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Machshavot HaRav: Reflections from Rabbi Waxman


Gratitude for Unimagined Bounty


In a dystopian science fiction story, entitled “Houseflies”, Joe Pitkin offers a frightening vision of the future, when as a result of humankind’s destruction of the natural order, only 13 species of plants and animals have survived. Aside from corn and tomatoes, most of the surviving species contributing to the food web would be repugnant to most of us: fennel pondweed, buckhorn plantain, common ragweed, tangy ragwort, the common earthworm, two different species of mite, the common pill wood louse, Mormon crickets, and house flies. Not an inviting culinary future.


I contrast that with the expansion of what is available to us nowadays. With some exceptions, such as pluots, a cross between plums and apricots, Honey Crisp apples, and some varieties of wine grapes produced by Cornell, most of the additions to our diet have been around for centuries, but were unknown to most of us half a century ago. Contrast the produce section of our markets today with those of 50, 60 years ago: baby arugula was nowhere to be seen; English and Israeli cucumbers didn’t make it to these shores; beets came in one color, as did radishes—who knew of French radishes and watermelon radishes? And did we know that there were yellow potatoes let alone purple potatoes? And when did we first learn about fingerling potatoes? (It turns out that in Peru that there are some 3,000 varieties of potatoes: so many more kinds of potatoes to make their way up north.) And, of course, fruits were seasonal: you couldn’t find fresh blueberries in the middle of winter. Now they are grown in South America and shipped north—not as cheap as in the summer; but nonetheless available. And until about 40 years when a couple, one of whom who had grown up in Australia, introduced us to the fruit, we had never seen let alone tasted a kiwi. And then there are the wide variety of mushrooms that now are readily available plus produce originally grown in other parts of the globe, such as Asia.


It would be easy to continue to expand further about the diversity of produce available to us, including small tomatoes coming in a variety of colors. (The strange thing is that unlike apple varieties, tomato varieties more or less all taste the same.) But I have made my point. We need to be mindful of this seemingly ever-expanding variety of produce at our doorsteps. And therefore, we need to strive to ensure that we don’t help create a world as dark and as unsavory as envisaged by Joe Pitkin.


And for the moment, beyond the abundance of supermarkets, we can enjoy the blessings of fresh and locally grown produce. Ah, for freshly picked corn. Yum. And if you venture to try a new fruit or vegetable or a variant of a familiar one, such as a candy-striped beet, or even one you haven’t tasted in a long time, perhaps reciting Shechecheyanu is in order as a reminder of one’s gratitude for such variety and bounty.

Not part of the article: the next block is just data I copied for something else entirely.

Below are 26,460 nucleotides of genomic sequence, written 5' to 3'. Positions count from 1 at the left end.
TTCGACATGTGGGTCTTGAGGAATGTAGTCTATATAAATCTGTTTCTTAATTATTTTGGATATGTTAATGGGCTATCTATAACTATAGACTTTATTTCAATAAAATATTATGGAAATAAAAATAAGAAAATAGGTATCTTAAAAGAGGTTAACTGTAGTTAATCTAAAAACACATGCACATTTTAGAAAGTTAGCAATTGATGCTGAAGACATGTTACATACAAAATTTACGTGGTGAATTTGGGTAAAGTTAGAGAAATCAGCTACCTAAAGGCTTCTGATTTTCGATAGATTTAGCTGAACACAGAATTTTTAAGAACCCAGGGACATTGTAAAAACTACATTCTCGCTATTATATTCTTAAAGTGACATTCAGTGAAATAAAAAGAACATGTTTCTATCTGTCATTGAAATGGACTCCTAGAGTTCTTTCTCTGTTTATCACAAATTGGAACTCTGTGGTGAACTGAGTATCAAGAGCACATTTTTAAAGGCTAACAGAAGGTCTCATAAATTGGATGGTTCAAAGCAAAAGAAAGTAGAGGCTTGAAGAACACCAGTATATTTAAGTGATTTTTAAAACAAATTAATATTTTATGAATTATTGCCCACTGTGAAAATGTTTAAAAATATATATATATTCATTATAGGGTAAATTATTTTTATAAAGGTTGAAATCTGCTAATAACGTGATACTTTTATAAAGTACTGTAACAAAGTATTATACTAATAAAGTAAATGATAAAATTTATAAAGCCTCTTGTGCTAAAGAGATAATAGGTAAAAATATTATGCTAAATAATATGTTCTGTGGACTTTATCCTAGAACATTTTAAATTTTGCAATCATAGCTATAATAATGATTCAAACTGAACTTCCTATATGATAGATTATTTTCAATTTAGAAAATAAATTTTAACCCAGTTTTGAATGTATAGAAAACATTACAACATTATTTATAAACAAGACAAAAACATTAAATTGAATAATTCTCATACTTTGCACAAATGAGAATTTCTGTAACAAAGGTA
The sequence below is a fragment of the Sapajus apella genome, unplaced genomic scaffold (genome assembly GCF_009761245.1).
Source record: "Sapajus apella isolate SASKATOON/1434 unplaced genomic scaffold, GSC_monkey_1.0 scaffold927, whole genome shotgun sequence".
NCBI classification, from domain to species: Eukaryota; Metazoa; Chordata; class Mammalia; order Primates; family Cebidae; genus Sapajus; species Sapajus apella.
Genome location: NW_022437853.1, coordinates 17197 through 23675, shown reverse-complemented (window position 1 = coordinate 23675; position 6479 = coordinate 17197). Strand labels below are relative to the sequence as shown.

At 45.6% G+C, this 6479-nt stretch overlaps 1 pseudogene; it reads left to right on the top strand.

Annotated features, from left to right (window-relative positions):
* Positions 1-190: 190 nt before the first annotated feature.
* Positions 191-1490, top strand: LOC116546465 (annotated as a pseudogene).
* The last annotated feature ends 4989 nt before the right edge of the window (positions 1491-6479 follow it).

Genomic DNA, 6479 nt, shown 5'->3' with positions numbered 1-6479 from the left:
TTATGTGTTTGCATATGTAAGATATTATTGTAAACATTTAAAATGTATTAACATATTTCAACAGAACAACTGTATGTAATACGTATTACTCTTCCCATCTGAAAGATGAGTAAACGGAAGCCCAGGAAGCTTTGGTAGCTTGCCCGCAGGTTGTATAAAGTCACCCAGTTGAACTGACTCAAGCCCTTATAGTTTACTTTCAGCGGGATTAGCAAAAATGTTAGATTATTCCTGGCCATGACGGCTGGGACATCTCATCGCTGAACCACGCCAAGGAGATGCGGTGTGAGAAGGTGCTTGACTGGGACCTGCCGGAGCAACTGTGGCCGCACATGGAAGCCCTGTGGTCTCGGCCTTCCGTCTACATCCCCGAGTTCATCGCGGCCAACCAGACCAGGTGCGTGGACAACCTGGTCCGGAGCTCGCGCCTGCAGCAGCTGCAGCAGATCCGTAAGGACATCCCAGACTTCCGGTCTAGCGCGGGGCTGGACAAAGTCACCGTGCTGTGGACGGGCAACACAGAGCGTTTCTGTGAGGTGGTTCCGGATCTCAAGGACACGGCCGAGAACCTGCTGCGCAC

Shabbat shalom






Chadashot MeYisrael: News From Israel


Supermarket Waste: The Wasteless Solution


How to reduce food waste is a major challenge for supermarkets. In the European Union, it is calculated that 2.5% to 4% of the retailer’s annual turnover is literally being thrown away. In the United States the percentage is even higher: approaching 5½%.


Oded Omer, who studied at Berklee College of Music in Boston before obtaining an engineering degree from Tel Aviv University and a MBA from Holon Institute of Technology, has created a company called Wasteless to deal with this problem of food waste. Omer believes that technology can reduce food waste dramatically, using state-of-the-art artificial intelligence and at the same time boost revenue by an average of 6%.


Given that 2/3 of consumers when offered a choice between a discounted product with a shorter expiration date, and the same product with a longer expiration date will opt for the discounted option, there is clearly a demand for AI generated pricing.


Omer offered the example of a store selling chicken thighs. Rather than on the last day offering a 40% markdown, begin several days earlier with smaller markdowns, gradually increasing the markdown before the final sell-by date. He believes that done this way, the retailer will never have to slash prices by the 40%. Clearly, products such as fresh meat, fish, and dairy, would be targeted for using this technology.


The Wasteless system requires electronic shelf labels linked to a computer system which tracks the sale of the product. The system, which is updated 2 to 4 times daily, displays both the original price and the markdown so consumers can see how much they’re saving with the product with the shorter shelf life. The system requires a 13 digit barcode that includes the expiration date, a coding system slowly being introduced here in the U.S. Whole Goods and Publix already employ it.